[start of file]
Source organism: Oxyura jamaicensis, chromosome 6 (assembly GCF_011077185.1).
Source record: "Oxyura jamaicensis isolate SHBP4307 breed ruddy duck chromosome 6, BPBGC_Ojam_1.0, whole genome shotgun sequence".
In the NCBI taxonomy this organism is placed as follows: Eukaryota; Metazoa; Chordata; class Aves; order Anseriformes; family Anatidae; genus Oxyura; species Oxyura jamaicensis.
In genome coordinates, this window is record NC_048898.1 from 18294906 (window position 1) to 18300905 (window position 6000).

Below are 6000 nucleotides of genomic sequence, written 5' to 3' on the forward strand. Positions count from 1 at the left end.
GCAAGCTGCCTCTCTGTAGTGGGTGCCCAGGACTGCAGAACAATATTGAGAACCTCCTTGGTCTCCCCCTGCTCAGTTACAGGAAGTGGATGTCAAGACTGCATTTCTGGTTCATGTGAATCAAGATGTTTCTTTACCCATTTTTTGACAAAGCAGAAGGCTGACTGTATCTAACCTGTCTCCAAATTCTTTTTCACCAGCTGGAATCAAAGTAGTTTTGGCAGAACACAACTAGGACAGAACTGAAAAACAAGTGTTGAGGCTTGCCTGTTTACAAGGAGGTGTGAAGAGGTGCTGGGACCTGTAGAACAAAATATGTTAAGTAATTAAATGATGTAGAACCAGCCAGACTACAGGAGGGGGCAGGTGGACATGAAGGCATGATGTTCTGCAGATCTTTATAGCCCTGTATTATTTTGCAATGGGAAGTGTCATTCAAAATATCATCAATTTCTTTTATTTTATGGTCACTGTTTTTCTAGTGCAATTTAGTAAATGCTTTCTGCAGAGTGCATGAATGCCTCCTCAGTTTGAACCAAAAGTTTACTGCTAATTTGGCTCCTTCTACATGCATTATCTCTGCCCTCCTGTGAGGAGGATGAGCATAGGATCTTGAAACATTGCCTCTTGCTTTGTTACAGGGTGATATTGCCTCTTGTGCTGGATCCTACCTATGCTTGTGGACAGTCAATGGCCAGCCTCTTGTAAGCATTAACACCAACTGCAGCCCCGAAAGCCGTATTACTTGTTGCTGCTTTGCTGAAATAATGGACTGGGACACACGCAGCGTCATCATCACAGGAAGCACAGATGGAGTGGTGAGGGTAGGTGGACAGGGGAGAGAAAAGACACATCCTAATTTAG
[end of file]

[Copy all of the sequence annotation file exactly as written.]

Source organism: Oxyura jamaicensis, chromosome 6 (assembly GCF_011077185.1).
Source record: "Oxyura jamaicensis isolate SHBP4307 breed ruddy duck chromosome 6, BPBGC_Ojam_1.0, whole genome shotgun sequence".
In the NCBI taxonomy this organism is placed as follows: Eukaryota; Metazoa; Chordata; class Aves; order Anseriformes; family Anatidae; genus Oxyura; species Oxyura jamaicensis.
In genome coordinates, this window is record NC_048898.1 from 18294906 (window position 1) to 18300905 (window position 6000).

Below are 6000 nucleotides of genomic sequence, written 5' to 3' on the forward strand. Positions count from 1 at the left end.
GCAAGCTGCCTCTCTGTAGTGGGTGCCCAGGACTGCAGAACAATATTGAGAACCTCCTTGGTCTCCCCCTGCTCAGTTACAGGAAGTGGATGTCAAGACTGCATTTCTGGTTCATGTGAATCAAGATGTTTCTTTACCCATTTTTTGACAAAGCAGAAGGCTGACTGTATCTAACCTGTCTCCAAATTCTTTTTCACCAGCTGGAATCAAAGTAGTTTTGGCAGAACACAACTAGGACAGAACTGAAAAACAAGTGTTGAGGCTTGCCTGTTTACAAGGAGGTGTGAAGAGGTGCTGGGACCTGTAGAACAAAATATGTTAAGTAATTAAATGATGTAGAACCAGCCAGACTACAGGAGGGGGCAGGTGGACATGAAGGCATGATGTTCTGCAGATCTTTATAGCCCTGTATTATTTTGCAATGGGAAGTGTCATTCAAAATATCATCAATTTCTTTTATTTTATGGTCACTGTTTTTCTAGTGCAATTTAGTAAATGCTTTCTGCAGAGTGCATGAATGCCTCCTCAGTTTGAACCAAAAGTTTACTGCTAATTTGGCTCCTTCTACATGCATTATCTCTGCCCTCCTGTGAGGAGGATGAGCATAGGATCTTGAAACATTGCCTCTTGCTTTGTTACAGGGTGATATTGCCTCTTGTGCTGGATCCTACCTATGCTTGTGGACAGTCAATGGCCAGCCTCTTGTAAGCATTAACACCAACTGCAGCCCCGAAAGCCGTATTACTTGTTGCTGCTTTGCTGAAATAATGGACTGGGACACACGCAGCGTCATCATCACAGGAAGCACAGATGGAGTGGTGAGGGTAGGTGGACAGGGGAGAGAAAAGACACATCCTAATTTAG